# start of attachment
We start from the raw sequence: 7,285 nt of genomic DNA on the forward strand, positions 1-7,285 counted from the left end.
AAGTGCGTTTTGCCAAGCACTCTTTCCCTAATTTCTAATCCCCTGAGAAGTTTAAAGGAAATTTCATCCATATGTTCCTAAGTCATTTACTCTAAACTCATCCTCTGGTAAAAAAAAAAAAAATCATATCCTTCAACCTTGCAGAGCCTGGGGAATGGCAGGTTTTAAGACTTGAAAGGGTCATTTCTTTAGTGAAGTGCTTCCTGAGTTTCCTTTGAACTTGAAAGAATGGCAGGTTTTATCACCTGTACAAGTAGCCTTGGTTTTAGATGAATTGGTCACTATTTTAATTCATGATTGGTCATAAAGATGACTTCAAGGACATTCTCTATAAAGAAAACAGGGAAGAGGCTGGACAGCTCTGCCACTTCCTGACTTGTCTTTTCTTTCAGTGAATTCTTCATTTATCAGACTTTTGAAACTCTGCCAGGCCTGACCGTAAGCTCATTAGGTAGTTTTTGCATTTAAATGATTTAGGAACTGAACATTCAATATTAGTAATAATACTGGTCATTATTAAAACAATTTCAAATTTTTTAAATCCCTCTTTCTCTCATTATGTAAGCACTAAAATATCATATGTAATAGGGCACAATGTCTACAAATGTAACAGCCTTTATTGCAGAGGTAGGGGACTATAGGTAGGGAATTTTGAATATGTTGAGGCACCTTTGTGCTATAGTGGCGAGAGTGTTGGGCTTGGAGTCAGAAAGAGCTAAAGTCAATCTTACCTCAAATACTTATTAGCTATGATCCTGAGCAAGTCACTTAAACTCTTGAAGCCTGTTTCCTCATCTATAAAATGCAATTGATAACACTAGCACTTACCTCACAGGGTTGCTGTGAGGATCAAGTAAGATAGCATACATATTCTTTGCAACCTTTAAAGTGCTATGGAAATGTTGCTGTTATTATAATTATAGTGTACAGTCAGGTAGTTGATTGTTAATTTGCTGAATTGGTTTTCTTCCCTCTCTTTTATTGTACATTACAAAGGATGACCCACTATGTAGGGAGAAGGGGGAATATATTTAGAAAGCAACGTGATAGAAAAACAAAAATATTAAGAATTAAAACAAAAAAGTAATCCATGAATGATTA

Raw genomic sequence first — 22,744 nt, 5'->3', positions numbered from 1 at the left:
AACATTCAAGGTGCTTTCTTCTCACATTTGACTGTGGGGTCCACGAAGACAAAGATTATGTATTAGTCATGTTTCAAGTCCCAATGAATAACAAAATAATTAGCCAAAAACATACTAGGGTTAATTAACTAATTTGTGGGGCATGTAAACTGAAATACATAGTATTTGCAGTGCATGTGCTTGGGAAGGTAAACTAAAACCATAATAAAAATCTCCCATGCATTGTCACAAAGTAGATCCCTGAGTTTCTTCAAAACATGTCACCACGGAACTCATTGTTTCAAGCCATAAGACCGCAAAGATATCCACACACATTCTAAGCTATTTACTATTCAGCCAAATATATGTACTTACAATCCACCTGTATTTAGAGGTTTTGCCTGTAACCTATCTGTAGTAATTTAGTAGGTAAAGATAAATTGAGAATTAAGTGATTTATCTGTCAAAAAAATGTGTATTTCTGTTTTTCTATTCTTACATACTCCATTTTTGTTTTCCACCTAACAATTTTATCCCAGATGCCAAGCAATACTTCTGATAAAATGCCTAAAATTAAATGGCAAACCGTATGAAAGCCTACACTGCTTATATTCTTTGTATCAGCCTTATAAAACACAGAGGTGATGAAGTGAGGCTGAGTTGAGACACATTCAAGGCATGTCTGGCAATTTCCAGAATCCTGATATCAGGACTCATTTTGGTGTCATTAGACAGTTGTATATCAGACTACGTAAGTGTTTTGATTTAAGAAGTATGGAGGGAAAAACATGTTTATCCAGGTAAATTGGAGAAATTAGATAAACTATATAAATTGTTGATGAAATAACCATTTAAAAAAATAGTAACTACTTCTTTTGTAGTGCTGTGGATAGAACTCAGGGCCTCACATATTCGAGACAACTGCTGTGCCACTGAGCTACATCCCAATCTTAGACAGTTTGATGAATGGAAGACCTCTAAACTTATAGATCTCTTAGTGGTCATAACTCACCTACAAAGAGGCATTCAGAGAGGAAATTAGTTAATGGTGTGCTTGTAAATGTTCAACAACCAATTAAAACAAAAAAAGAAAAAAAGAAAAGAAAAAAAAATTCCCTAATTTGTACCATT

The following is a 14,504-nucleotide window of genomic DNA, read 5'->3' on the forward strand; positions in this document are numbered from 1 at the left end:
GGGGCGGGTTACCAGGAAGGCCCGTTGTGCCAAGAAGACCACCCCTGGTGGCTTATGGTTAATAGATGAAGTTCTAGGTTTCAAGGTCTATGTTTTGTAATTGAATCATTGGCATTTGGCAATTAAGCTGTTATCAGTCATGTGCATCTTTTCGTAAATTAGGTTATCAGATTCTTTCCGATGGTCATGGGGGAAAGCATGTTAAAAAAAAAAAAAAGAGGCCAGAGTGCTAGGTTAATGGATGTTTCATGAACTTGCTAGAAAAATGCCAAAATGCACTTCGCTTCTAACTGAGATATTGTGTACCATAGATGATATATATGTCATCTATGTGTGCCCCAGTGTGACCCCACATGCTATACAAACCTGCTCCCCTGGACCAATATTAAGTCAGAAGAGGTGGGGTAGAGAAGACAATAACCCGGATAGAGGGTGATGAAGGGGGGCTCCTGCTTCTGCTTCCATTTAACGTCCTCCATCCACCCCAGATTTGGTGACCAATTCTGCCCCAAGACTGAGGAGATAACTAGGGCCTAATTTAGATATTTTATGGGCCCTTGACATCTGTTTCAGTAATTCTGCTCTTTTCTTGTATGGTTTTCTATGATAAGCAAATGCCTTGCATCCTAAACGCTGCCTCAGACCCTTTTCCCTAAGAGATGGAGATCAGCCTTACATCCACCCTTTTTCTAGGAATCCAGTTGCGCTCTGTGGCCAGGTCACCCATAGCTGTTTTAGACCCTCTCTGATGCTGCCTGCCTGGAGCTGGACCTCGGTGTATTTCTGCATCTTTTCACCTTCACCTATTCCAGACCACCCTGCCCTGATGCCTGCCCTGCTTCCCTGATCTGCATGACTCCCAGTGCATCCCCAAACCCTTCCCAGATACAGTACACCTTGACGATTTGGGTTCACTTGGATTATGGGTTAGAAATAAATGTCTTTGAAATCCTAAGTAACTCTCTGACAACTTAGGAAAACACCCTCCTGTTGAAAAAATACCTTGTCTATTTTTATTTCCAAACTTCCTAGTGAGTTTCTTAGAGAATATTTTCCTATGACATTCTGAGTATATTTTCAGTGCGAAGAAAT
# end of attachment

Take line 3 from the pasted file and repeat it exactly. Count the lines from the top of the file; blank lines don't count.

Raw genomic sequence first — 22,744 nt, 5'->3', positions numbered from 1 at the left: